Blog Archives

Engaging the Whole Person in Learning

  Why is it that we spend so much on training (over $150 B in just one year, industry-wide) but see so little change? I watch instructional designers, trainers, and course writers work painstakingly to provide a clear message to the receivers, but then see the learning bounce and skip off, never fully landing at a level that creates true retention. Using the phases of learning that Bloom presents in his cognitive taxonomy is a solid tactic for good instruction. … [Read More]


Being a Leader of Change

Call it a transformation. Call it a cultural shift. Call it reset. Choose your industry buzzword for organisation-level changes that impact people, process, and technology. The bottom line is that a task force, whether internal or external, is faced with implementing huge change with complex impact to cross-functional and geographically dispersed teams. There are many processes, methods, and strategies to implement large-scale change, yet there is often missing a key ingredient. The inspiration of the people. Step 1 of any … [Read More]


Tired of Default Training Methods?

“Every year we have to provide sexual harassment training, but the people are either bored because they’ve done it before and have to check the box, or they are completely freaked out because they are new. Either way, I don’t think the issues are really being understood.” While there is plenty of default training, defined as “well, we have just always done it this way” … I pick on the absolute worst experience of them all: [important] training required by … [Read More]


What are you measuring for success?

Do we measure opera singers by their technical skill? Do we measure jazz players by their musical exactness? Do we measure writers by their grammatical skills? If that’s how these artists measured their success, would our souls be moved? So why do we judge ourselves on things that don’t matter to our customers? Being moved to tears by the new Pia de’ Tolomei opera at Spoleto Festival in Charleston this week reminded me how I didn’t even notice the performance’s … [Read More]


Discerning the real learning needs

Remember when you felt that frustrating surge through you because “they just were missing the point”? Remember when you felt that pang of fear of totally not following what was going on and really hoping there would be documentation you could read up on so you wouldn’t have to make an idiot out of yourself? 


Disrupting the Addiction of Status Quo

Change. It is the mind killer for a large percentage of the workforce. There is a percentage of those employees who have the capacity to embrace change as opportunity for learning. There is a much larger percentage of those employees whose foreheads hit the desk as soon as a new process is announced … in other words, more change. It is not terribly challenging to engage the employees already aware of the bigger picture and looking for continuous improvement opportunities. … [Read More]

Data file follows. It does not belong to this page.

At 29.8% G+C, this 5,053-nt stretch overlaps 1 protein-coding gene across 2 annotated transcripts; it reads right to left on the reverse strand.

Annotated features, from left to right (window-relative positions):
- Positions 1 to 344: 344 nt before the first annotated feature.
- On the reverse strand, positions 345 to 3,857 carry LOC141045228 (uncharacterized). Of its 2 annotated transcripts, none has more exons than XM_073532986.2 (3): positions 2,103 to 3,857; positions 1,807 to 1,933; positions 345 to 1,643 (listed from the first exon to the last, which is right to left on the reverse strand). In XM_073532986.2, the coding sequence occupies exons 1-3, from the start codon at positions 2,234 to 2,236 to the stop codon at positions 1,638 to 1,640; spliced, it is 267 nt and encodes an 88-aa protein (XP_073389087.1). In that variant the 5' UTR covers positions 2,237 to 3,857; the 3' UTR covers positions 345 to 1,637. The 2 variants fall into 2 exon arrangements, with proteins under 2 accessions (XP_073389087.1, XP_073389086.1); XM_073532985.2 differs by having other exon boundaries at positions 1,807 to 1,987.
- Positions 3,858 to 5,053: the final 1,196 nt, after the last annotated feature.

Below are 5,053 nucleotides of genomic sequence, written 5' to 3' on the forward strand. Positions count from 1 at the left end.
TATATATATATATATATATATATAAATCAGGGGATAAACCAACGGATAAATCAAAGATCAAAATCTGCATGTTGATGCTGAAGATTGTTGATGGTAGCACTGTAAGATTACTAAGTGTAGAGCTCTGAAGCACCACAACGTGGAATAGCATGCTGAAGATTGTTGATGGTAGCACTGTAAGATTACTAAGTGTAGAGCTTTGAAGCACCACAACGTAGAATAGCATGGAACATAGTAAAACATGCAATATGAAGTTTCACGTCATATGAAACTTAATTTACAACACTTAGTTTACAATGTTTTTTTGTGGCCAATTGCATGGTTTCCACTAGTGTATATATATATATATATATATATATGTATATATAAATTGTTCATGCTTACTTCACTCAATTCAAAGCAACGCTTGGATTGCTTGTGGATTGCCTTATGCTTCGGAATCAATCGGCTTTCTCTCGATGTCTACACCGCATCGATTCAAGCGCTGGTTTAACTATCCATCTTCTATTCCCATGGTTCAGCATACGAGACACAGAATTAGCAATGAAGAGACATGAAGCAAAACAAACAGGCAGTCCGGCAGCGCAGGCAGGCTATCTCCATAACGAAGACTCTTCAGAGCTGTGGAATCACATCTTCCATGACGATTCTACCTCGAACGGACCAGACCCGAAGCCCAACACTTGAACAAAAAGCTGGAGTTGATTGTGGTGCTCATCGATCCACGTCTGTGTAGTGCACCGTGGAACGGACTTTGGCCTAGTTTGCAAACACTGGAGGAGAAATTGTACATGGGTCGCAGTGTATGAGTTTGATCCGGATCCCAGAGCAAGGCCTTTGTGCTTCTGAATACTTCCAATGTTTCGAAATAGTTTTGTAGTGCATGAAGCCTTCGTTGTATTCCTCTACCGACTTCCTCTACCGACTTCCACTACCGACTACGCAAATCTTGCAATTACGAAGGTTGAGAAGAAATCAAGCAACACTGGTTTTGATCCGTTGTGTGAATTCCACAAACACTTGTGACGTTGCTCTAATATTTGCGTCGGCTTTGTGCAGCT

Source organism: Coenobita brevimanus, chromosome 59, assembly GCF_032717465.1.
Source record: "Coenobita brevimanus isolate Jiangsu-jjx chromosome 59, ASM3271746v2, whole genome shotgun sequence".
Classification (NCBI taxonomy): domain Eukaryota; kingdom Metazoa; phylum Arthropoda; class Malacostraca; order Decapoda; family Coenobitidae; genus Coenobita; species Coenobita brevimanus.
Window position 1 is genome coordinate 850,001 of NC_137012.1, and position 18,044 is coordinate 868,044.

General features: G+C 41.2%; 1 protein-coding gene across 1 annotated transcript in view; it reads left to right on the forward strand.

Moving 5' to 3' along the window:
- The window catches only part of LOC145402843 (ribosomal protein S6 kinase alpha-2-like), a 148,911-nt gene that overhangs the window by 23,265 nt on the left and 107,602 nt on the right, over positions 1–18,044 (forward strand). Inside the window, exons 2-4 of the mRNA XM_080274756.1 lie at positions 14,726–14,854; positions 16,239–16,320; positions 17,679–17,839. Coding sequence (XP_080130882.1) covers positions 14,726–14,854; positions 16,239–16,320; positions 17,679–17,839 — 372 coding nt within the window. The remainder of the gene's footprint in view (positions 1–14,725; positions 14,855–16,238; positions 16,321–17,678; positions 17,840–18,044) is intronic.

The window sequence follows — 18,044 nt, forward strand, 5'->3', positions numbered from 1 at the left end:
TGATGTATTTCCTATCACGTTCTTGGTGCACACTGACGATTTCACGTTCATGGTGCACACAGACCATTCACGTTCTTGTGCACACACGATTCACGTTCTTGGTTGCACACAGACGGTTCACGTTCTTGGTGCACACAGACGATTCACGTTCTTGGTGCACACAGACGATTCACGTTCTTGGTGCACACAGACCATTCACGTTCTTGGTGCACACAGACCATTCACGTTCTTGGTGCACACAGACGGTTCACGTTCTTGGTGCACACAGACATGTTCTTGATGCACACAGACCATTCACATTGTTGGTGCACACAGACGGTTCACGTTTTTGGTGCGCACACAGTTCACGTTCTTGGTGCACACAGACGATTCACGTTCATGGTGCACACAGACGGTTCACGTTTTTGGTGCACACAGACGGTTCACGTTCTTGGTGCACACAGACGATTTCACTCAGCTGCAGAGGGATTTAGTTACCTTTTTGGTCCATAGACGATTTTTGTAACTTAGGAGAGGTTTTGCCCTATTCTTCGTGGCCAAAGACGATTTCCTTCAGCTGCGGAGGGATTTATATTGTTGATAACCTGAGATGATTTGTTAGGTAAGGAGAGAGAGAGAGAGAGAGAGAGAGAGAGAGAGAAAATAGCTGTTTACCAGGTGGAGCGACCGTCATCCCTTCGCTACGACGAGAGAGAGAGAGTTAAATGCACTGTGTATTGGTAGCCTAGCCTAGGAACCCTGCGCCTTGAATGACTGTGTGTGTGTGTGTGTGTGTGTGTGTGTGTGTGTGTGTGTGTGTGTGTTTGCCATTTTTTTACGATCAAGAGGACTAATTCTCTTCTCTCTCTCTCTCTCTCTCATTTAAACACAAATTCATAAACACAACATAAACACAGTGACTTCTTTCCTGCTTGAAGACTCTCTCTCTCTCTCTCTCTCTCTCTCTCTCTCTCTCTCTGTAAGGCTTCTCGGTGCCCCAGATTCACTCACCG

What IS a Learning Culture?

  We’re not short on content. YouTube, Lynda.com, Coursera, Udemy, EduX and so much more give us excellent self-directed learning options and reasonable quality instructional content. So why are organisations dumping $150+ billion into training with such ineffective results? The real question is whether our training is actually providing effective learning. We already have employees struggling with focus, cognitive overload, and decision fatigue, leaving only 1% of capacity available per week for targeting training. Not making the learning a part … [Read More]


Effectively using taxonomies to structure an amazing learning experience!

Last year I wrote about a course mapping process that I created to help any individual structure a learning experience that would include measurable outcomes (cognitive), proficiency, and true engagement (affective). Once the scope of a course is established, a frequent next step is to select action verbs to ensure participants know what they will measurably achieve (cognitive taxonomy). However, measuring cognitive understanding is not the same thing as becoming proficient in practice. As such, setting up a graph such … [Read More]


Let’s Look at Collaboration Models!

It is only human to find collaboration natural. Collaboration is the oil that keeps us running smoothly, but too much oil can reduce effectiveness. A couple examples are the “squirrel” effect that prevents completion, or context shifting that makes completion take longer than necessary. There are huge benefits to collaboration, but it’s easy to forget the soft dollar costs that are absorbed with the meetings, email, and continual communication online or in an open floor plan … all this culminating … [Read More]


Aligning Workplace Learning to Organisational Paradigms

Being exposed to Reinventing Organizations has been incredibly effective for me to better articulate the dynamics of how a company or large groups within a company are conducting management strategy. That articulation then removes judgment, on my part at least, and provides simple acknowledgement of current status. Models and frameworks such as exhibit 1 below help us develop necessary shared language, and in this particular one, Laloux helps us visualise more effective strategy for incremental evolution forward. My mind then goes to … [Read More]


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About Marian

My passion is centered around ensuring effective learning experiences that improve people's lives. Developing a learning mindset is my ultimate goal whether working with academic programs or corporate training; formal or informal learning practices. It is my belief that our potential for agility is limited only by our capacity for learning.

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